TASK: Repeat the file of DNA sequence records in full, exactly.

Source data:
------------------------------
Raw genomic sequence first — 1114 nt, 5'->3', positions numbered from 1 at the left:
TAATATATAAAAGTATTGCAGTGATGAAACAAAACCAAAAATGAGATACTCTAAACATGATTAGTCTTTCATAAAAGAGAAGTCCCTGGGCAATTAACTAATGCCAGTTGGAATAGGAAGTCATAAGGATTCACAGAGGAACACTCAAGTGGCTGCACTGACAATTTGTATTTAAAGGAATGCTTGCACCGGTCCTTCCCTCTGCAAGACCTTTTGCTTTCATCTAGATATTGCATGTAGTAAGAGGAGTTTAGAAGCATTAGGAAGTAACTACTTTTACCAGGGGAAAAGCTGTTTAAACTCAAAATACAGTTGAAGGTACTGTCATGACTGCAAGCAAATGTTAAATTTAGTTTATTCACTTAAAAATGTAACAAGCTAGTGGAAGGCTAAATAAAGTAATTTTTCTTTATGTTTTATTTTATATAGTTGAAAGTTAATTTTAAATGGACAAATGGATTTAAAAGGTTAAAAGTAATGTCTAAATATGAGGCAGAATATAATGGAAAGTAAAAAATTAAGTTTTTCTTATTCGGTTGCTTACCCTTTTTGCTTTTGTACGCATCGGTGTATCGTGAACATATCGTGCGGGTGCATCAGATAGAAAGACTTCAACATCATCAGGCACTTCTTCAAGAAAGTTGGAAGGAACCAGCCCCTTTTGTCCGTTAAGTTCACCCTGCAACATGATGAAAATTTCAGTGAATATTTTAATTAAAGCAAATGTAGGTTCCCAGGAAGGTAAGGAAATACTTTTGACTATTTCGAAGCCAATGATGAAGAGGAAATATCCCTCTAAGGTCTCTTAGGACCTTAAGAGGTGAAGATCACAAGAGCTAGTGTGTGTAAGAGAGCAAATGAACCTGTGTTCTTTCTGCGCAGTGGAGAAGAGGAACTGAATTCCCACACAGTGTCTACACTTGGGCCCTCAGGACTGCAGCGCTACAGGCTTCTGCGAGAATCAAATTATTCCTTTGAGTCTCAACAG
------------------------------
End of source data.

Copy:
Raw genomic sequence first — 1114 nt, 5'->3', positions numbered from 1 at the left:
TAATATATAAAAGTATTGCAGTGATGAAACAAAACCAAAAATGAGATACTCTAAACATGATTAGTCTTTCATAAAAGAGAAGTCCCTGGGCAATTAACTAATGCCAGTTGGAATAGGAAGTCATAAGGATTCACAGAGGAACACTCAAGTGGCTGCACTGACAATTTGTATTTAAAGGAATGCTTGCACCGGTCCTTCCCTCTGCAAGACCTTTTGCTTTCATCTAGATATTGCATGTAGTAAGAGGAGTTTAGAAGCATTAGGAAGTAACTACTTTTACCAGGGGAAAAGCTGTTTAAACTCAAAATACAGTTGAAGGTACTGTCATGACTGCAAGCAAATGTTAAATTTAGTTTATTCACTTAAAAATGTAACAAGCTAGTGGAAGGCTAAATAAAGTAATTTTTCTTTATGTTTTATTTTATATAGTTGAAAGTTAATTTTAAATGGACAAATGGATTTAAAAGGTTAAAAGTAATGTCTAAATATGAGGCAGAATATAATGGAAAGTAAAAAATTAAGTTTTTCTTATTCGGTTGCTTACCCTTTTTGCTTTTGTACGCATCGGTGTATCGTGAACATATCGTGCGGGTGCATCAGATAGAAAGACTTCAACATCATCAGGCACTTCTTCAAGAAAGTTGGAAGGAACCAGCCCCTTTTGTCCGTTAAGTTCACCCTGCAACATGATGAAAATTTCAGTGAATATTTTAATTAAAGCAAATGTAGGTTCCCAGGAAGGTAAGGAAATACTTTTGACTATTTCGAAGCCAATGATGAAGAGGAAATATCCCTCTAAGGTCTCTTAGGACCTTAAGAGGTGAAGATCACAAGAGCTAGTGTGTGTAAGAGAGCAAATGAACCTGTGTTCTTTCTGCGCAGTGGAGAAGAGGAACTGAATTCCCACACAGTGTCTACACTTGGGCCCTCAGGACTGCAGCGCTACAGGCTTCTGCGAGAATCAAATTATTCCTTTGAGTCTCAACAG